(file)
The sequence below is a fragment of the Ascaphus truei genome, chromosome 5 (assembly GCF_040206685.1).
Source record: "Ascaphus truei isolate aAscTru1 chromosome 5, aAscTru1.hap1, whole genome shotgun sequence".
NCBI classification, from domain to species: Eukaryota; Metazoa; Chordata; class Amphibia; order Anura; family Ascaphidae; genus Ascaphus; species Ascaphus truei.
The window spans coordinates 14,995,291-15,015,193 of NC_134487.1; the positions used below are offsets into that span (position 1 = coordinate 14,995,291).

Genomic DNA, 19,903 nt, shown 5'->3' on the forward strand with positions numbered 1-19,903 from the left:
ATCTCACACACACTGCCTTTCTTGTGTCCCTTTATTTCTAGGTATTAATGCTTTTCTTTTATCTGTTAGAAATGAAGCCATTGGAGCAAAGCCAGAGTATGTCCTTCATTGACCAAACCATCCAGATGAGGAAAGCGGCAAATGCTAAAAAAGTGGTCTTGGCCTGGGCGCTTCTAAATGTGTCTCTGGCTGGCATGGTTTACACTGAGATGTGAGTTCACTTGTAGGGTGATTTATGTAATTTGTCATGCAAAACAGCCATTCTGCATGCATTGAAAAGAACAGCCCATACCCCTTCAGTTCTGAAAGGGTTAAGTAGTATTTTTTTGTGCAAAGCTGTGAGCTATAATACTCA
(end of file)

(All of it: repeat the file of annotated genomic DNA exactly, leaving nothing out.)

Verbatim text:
The sequence below is a fragment of the Ascaphus truei genome, chromosome 5 (assembly GCF_040206685.1).
Source record: "Ascaphus truei isolate aAscTru1 chromosome 5, aAscTru1.hap1, whole genome shotgun sequence".
NCBI classification, from domain to species: Eukaryota; Metazoa; Chordata; class Amphibia; order Anura; family Ascaphidae; genus Ascaphus; species Ascaphus truei.
The window spans coordinates 14,995,291-15,015,193 of NC_134487.1; the positions used below are offsets into that span (position 1 = coordinate 14,995,291).

Genomic DNA, 19,903 nt, shown 5'->3' on the forward strand with positions numbered 1-19,903 from the left:
ATCTCACACACACTGCCTTTCTTGTGTCCCTTTATTTCTAGGTATTAATGCTTTTCTTTTATCTGTTAGAAATGAAGCCATTGGAGCAAAGCCAGAGTATGTCCTTCATTGACCAAACCATCCAGATGAGGAAAGCGGCAAATGCTAAAAAAGTGGTCTTGGCCTGGGCGCTTCTAAATGTGTCTCTGGCTGGCATGGTTTACACTGAGATGTGAGTTCACTTGTAGGGTGATTTATGTAATTTGTCATGCAAAACAGCCATTCTGCATGCATTGAAAAGAACAGCCCATACCCCTTCAGTTCTGAAAGGGTTAAGTAGTATTTTTTTGTGCAAAGCTGTGAGCTATAATACTCA